Appellate Judge Mac McEntire doesn't think Attina, Alana, Adella, Aquata, Arista, or Andrina would approve.
Mysterious. Irresistible. Deadly.
Originally titled Nymph—or "Mamula" if you're going native—Killer Mermaid was produced in Serbia and filmed on location in Montenegro. It's an old-fashioned creature feature made in hopes of reaching an international audience. It's got bikini girls, a tropical location, lots of chases and running around, bloody gore, and a monster that makes for a catchy title.
Best friends Kelly (Kristina Klebe, Zone of the Dead) and Lucy (Natalie Burn, The Expendables 3) are on vacation in Montenegro. They reunite with Alex (Slobodan Stefanovic, Wrath of the Dead) and his bride-to-be, Yasmin (Sofija Rajovic, Tesla). Lucy and Alex were once a couple, and are tempted to get back together behind Yasmin's back. Kelly, meanwhile, refuses to go swimming because of a traumatic event in her life years earlier. The foursome head out to a deserted military base for some sightseeing. The movie's called Killer Mermaid, so guess what they run into.
Let's start with what's good, shall we? This movie looks gorgeous. This is no zero-budget Syfy crap. The filming locations in tourist-friendly Montenegro fill the screen with lush greens and blues. The actors run around in actual ruins, which have a real, gritty, and even beautiful in a way that a set or green-screen effect can't be. Similarly, CGI is kept to a minimum, with plenty of practical gore and makeup effects. And, yes, beautiful people cavorting in swimwear are appreciated by a good portion of the audience.
Unfortunately, not everything about Killer Mermaid is killer. We've got another case of "dumb things people only in horror movies do." Once our heroes realize they're stuck on an island with someone trying to kill them, they don't try to get out of there right away. Instead, they stick around to take photographs in the hopes of providing evidence to the police. As they do this, everyone watching at home yells at the screen, "Just run, you idiots!" Also, the first half of the film devotes a lot of time to the characters' interpersonal dramas, which will test the patience of those monster fans hoping to see a killer mermaid. If all the soap opera stuff were to be revisited at the end of the film somehow, or if it informed the characters' decisions during the monster action, then it would be warranted, but instead it comes off as filler.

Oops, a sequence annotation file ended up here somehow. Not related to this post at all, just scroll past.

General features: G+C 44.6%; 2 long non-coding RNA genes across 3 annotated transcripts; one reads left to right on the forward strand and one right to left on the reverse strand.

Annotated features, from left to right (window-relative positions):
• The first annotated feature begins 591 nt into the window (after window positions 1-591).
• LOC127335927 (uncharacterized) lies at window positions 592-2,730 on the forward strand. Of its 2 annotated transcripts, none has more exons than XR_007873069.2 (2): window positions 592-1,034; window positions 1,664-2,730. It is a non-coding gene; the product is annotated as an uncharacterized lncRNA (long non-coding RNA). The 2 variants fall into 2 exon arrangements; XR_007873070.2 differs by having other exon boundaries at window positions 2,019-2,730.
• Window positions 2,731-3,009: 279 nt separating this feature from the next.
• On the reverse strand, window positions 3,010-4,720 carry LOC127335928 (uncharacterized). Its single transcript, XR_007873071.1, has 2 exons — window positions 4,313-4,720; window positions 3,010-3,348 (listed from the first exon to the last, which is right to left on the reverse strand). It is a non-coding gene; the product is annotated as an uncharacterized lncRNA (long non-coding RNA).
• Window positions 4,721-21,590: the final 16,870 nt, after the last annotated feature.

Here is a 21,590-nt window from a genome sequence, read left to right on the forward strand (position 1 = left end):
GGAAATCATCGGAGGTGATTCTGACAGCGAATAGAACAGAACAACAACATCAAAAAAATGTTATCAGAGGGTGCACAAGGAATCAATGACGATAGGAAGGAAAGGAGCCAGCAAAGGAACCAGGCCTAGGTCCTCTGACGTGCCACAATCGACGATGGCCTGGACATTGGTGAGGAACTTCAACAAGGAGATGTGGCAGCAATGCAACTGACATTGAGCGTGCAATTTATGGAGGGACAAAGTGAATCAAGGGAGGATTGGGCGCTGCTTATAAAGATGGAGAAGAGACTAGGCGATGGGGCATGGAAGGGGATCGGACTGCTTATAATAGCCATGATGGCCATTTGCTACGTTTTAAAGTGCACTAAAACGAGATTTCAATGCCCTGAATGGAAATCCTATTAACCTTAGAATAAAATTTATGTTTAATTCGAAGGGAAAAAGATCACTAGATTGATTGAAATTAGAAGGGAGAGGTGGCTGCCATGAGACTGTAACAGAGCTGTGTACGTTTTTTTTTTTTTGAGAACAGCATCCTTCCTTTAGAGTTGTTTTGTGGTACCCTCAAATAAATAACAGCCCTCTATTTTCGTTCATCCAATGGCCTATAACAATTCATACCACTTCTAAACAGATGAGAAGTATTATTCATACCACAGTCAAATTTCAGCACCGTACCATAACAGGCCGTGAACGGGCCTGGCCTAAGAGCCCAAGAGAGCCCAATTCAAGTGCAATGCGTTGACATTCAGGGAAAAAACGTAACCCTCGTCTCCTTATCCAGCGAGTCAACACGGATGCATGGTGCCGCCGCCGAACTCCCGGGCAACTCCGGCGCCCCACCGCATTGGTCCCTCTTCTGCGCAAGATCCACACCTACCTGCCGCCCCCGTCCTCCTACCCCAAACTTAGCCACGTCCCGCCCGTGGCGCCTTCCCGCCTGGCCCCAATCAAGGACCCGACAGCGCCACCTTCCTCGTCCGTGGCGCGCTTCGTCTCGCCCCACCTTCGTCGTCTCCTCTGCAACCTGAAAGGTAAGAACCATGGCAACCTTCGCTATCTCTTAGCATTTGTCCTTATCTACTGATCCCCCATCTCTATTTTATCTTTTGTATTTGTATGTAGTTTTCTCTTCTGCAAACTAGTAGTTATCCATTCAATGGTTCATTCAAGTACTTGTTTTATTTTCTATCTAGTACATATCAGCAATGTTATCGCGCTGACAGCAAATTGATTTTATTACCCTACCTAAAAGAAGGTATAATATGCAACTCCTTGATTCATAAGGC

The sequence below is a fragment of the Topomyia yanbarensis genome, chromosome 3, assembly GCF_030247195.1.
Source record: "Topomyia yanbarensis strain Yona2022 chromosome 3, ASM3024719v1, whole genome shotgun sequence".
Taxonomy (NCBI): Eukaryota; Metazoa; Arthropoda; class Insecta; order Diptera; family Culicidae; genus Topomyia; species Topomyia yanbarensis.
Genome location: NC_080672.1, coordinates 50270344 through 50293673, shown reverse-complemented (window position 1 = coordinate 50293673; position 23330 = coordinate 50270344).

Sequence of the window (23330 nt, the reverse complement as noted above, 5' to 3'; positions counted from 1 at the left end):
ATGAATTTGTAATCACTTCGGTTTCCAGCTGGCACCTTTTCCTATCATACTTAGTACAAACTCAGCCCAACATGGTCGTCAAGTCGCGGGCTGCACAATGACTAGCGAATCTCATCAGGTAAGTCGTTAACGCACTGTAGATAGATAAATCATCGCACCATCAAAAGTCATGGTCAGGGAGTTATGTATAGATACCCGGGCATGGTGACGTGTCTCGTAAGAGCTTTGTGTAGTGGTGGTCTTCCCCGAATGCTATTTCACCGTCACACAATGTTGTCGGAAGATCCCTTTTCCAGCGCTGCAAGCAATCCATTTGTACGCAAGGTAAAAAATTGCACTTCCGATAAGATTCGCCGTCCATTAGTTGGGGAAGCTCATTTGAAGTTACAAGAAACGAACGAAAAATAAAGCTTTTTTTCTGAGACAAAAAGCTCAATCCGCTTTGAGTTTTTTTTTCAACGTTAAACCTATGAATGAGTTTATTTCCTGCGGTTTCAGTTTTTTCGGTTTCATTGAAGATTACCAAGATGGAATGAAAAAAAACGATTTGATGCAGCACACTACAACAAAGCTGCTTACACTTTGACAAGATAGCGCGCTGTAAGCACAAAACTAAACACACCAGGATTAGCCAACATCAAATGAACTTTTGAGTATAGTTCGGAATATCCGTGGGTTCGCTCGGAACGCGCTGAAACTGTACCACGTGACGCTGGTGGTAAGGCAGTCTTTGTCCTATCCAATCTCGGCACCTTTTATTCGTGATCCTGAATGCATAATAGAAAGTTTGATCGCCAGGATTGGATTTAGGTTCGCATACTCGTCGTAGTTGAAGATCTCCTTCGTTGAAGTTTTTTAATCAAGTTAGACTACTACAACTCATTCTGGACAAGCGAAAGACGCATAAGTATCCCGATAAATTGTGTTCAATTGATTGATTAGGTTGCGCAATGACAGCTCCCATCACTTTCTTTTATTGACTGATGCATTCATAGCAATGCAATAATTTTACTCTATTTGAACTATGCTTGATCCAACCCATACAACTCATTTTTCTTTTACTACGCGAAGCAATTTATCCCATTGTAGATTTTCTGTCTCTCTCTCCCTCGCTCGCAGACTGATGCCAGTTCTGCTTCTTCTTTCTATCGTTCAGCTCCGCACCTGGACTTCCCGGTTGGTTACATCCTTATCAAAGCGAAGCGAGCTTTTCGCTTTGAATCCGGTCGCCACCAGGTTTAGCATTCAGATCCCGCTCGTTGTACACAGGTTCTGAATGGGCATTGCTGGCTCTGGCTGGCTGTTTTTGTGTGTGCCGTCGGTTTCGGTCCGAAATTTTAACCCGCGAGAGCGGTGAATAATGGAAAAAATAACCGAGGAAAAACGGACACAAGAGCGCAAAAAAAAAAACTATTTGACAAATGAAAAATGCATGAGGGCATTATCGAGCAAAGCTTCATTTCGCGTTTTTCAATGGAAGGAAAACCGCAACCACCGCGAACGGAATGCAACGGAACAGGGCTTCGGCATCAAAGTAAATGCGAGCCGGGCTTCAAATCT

Also, accents. The actors speak English with thick eastern European accents. I know how ethnocentric this makes me look, but the accents were hugely distracting. If this were an Italian movie, they'd be dubbed, and if this were a Syfy filmed-in-Australia movie, they'd be doing weird-sounding American accents. If they were speaking their native tongue with subtitles, the hard truth is that this probably wouldn't get much of a wide release. I don't know what the solution would be, but as it is now, the accents make the actors come off as wooden and odd.
Italian exploitation film legend Franco Nero (Camelot) has an extended cameo as the stock "harbinger" character that appears in so many monster movies. He's good, apparently channeling his inner Bela Lugosi as he offers dire warnings to the sexy young tourists. When he shows up later in the film, though, all momentum grinds to a halt as he delivers an exposition-heavy monologue, spelling out the entire background and history of the titular mermaid, filling in the audience on all kinds of details they don't need to know. Like all the relationship woes in the first half of the story, this speech comes off as filler.
The Dolby 5.1 audio and standard def 1.78:1 widescreen transfer are stellar, with rich colors, vivid details, natural flesh tones, and deep blacks. The disc comes with three short PR-friendly featurettes.
Killer Mermaid is a nice-looking but ultimately forgettable monster movie romp. See it only if killer mermaids are your jam.
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Scales of Justice
Studio: Epic Pictures
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